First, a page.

Translation: We Don't Know What That Really Means
The U.S. women's soccer team are World Cup champions many times over and had a 44-game winning streak going that started in January 2019.
For a team as successful and talented as the U.S. women's national team, it was a disappointing loss to Americans. I'm happy to give credit where it's deserved: the Swedish team played a much better game than the Americans, so good for them on their win.
Megan Rapinoe had this to say in response to the U.S. team's performance in their opening match:
“We got our asses kicked, didn’t we? I’m not going to lie: That part sucks. You go to a major tournament, that’s one of the best parts — just the buzz that you get. I’m not saying we should have fans. I don’t think we should, actually. It is what it is. I’m thankful we even have a tournament. It definitely changes the dynamic.”
As English speakers, we know "We got our asses kicked, didn't we?" means that we did so bad that it's like we just sat down and handed them the win. This English idiomatic expression is difficult to translate into any language, so you shouldn't. This is a time when localization is needed to get across what Megan Rapinoe was really saying with that idiom.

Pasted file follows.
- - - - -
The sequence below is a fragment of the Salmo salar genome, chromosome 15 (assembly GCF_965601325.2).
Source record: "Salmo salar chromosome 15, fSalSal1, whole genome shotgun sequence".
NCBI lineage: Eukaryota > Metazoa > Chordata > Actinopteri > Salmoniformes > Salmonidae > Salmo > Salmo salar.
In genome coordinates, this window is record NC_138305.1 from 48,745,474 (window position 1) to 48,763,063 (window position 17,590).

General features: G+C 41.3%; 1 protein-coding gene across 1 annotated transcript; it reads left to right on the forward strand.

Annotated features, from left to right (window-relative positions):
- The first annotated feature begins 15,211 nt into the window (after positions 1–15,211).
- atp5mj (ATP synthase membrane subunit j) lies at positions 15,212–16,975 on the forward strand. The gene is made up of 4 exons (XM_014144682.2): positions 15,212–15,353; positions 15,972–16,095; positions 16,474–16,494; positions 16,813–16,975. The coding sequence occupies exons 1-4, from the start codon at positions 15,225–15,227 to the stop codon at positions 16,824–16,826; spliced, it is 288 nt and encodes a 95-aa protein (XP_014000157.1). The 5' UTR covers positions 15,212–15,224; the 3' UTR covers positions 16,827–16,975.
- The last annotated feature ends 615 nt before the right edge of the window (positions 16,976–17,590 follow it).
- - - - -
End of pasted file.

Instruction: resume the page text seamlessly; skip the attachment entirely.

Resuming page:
But that's not what the Japanese media did.
When Yahoo Japan reported what Megan Rapinoe said (cue palm to face), they translated it literally as:
"It feels like the Swedish team [physically] kicked our asses off our bodies, doesn't it?"
The quote from Megan about getting your ass kicked doesn't exist in Japanese, so literally translating this English idiom into Japanese is meaningless and only sounds like what I wrote in the paragraph above. Any idiom loses its meaning when it's directly translated into another language, and a good localization team knows this. You need to think about what is really being expressed by the words the person in the original language chose in order to accurately convey the meaning to the target audience. The Japanese translator missed the mark with this sentence.
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